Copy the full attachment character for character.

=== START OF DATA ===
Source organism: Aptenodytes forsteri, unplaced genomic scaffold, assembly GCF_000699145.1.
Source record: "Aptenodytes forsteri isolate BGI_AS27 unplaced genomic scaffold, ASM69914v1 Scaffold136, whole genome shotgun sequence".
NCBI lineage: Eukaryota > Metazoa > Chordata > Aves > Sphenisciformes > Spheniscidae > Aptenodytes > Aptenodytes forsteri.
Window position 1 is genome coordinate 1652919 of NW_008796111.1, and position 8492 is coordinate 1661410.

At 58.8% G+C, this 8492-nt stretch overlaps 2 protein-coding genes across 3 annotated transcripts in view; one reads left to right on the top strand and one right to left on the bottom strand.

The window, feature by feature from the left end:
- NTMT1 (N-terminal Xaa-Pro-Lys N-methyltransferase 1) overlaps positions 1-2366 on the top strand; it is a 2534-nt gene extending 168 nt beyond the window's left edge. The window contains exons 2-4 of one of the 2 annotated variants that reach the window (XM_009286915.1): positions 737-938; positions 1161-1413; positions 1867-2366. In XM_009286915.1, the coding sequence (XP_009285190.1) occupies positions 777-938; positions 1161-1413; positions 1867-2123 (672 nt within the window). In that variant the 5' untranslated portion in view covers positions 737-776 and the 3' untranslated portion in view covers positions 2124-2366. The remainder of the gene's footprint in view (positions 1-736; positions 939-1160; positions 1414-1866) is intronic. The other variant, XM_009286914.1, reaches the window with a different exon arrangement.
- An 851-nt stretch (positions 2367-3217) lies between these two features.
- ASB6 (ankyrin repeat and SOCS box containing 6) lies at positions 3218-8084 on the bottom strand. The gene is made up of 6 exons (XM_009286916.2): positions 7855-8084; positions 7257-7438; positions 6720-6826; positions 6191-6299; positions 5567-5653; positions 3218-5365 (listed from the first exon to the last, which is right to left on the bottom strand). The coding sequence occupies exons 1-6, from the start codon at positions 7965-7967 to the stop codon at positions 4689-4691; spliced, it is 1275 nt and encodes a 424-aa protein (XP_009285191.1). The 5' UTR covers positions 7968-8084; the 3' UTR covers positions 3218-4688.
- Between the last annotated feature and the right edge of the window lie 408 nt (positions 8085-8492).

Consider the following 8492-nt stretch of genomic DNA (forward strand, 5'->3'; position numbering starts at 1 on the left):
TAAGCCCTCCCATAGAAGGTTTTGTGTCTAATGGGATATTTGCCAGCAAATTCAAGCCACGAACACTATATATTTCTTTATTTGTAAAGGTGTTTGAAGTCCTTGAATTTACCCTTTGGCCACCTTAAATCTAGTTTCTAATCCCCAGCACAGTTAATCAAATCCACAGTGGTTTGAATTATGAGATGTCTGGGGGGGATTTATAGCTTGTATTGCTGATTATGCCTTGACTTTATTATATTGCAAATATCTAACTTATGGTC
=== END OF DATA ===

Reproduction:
Source organism: Aptenodytes forsteri, unplaced genomic scaffold, assembly GCF_000699145.1.
Source record: "Aptenodytes forsteri isolate BGI_AS27 unplaced genomic scaffold, ASM69914v1 Scaffold136, whole genome shotgun sequence".
NCBI lineage: Eukaryota > Metazoa > Chordata > Aves > Sphenisciformes > Spheniscidae > Aptenodytes > Aptenodytes forsteri.
Window position 1 is genome coordinate 1652919 of NW_008796111.1, and position 8492 is coordinate 1661410.

At 58.8% G+C, this 8492-nt stretch overlaps 2 protein-coding genes across 3 annotated transcripts in view; one reads left to right on the top strand and one right to left on the bottom strand.

The window, feature by feature from the left end:
- NTMT1 (N-terminal Xaa-Pro-Lys N-methyltransferase 1) overlaps positions 1-2366 on the top strand; it is a 2534-nt gene extending 168 nt beyond the window's left edge. The window contains exons 2-4 of one of the 2 annotated variants that reach the window (XM_009286915.1): positions 737-938; positions 1161-1413; positions 1867-2366. In XM_009286915.1, the coding sequence (XP_009285190.1) occupies positions 777-938; positions 1161-1413; positions 1867-2123 (672 nt within the window). In that variant the 5' untranslated portion in view covers positions 737-776 and the 3' untranslated portion in view covers positions 2124-2366. The remainder of the gene's footprint in view (positions 1-736; positions 939-1160; positions 1414-1866) is intronic. The other variant, XM_009286914.1, reaches the window with a different exon arrangement.
- An 851-nt stretch (positions 2367-3217) lies between these two features.
- ASB6 (ankyrin repeat and SOCS box containing 6) lies at positions 3218-8084 on the bottom strand. The gene is made up of 6 exons (XM_009286916.2): positions 7855-8084; positions 7257-7438; positions 6720-6826; positions 6191-6299; positions 5567-5653; positions 3218-5365 (listed from the first exon to the last, which is right to left on the bottom strand). The coding sequence occupies exons 1-6, from the start codon at positions 7965-7967 to the stop codon at positions 4689-4691; spliced, it is 1275 nt and encodes a 424-aa protein (XP_009285191.1). The 5' UTR covers positions 7968-8084; the 3' UTR covers positions 3218-4688.
- Between the last annotated feature and the right edge of the window lie 408 nt (positions 8085-8492).

Consider the following 8492-nt stretch of genomic DNA (forward strand, 5'->3'; position numbering starts at 1 on the left):
TAAGCCCTCCCATAGAAGGTTTTGTGTCTAATGGGATATTTGCCAGCAAATTCAAGCCACGAACACTATATATTTCTTTATTTGTAAAGGTGTTTGAAGTCCTTGAATTTACCCTTTGGCCACCTTAAATCTAGTTTCTAATCCCCAGCACAGTTAATCAAATCCACAGTGGTTTGAATTATGAGATGTCTGGGGGGGATTTATAGCTTGTATTGCTGATTATGCCTTGACTTTATTATATTGCAAATATCTAACTTATGGTC